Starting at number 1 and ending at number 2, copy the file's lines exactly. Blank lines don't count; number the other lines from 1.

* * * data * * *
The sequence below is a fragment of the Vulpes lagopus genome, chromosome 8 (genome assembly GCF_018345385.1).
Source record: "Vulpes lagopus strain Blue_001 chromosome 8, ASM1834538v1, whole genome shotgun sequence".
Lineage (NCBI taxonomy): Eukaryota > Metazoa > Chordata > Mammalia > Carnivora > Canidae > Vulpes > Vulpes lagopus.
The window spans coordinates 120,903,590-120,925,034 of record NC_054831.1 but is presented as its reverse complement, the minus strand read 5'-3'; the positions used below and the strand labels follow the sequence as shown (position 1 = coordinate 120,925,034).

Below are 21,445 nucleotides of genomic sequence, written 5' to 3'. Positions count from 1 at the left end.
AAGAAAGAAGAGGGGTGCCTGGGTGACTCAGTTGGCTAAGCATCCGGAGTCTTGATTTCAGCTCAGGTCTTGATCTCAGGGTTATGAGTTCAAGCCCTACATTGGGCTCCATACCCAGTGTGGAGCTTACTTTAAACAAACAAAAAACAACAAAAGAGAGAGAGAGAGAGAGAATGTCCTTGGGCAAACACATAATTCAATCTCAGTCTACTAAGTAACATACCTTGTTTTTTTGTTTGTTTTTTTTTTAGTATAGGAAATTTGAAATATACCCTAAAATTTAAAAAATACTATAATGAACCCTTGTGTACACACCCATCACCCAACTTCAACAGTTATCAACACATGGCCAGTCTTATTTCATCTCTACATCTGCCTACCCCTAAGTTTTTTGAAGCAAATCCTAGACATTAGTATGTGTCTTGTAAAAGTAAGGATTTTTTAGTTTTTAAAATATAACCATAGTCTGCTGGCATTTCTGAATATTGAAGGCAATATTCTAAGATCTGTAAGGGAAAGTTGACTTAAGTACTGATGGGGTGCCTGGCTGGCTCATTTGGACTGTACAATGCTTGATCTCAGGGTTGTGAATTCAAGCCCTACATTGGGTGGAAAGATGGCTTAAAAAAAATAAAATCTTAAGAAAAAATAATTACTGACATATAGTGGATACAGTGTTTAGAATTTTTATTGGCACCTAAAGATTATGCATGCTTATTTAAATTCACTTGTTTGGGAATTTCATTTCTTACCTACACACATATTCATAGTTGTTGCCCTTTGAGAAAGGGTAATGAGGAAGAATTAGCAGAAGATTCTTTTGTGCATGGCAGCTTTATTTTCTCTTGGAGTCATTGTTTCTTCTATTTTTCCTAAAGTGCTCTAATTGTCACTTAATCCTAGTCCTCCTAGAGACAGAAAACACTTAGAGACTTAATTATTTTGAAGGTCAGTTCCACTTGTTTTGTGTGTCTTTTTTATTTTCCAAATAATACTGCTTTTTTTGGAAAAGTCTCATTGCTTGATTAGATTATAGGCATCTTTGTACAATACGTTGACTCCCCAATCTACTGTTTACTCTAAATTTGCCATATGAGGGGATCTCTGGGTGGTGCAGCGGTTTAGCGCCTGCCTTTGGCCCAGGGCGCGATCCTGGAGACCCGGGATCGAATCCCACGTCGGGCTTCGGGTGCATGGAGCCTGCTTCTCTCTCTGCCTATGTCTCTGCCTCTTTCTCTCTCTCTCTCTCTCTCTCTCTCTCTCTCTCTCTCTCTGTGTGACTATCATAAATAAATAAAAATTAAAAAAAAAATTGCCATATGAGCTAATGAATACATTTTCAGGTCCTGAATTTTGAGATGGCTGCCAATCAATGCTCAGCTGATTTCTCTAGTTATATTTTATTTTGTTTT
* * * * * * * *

The sequence below is a fragment of the Vulpes lagopus genome, chromosome 8 (genome assembly GCF_018345385.1).
Source record: "Vulpes lagopus strain Blue_001 chromosome 8, ASM1834538v1, whole genome shotgun sequence".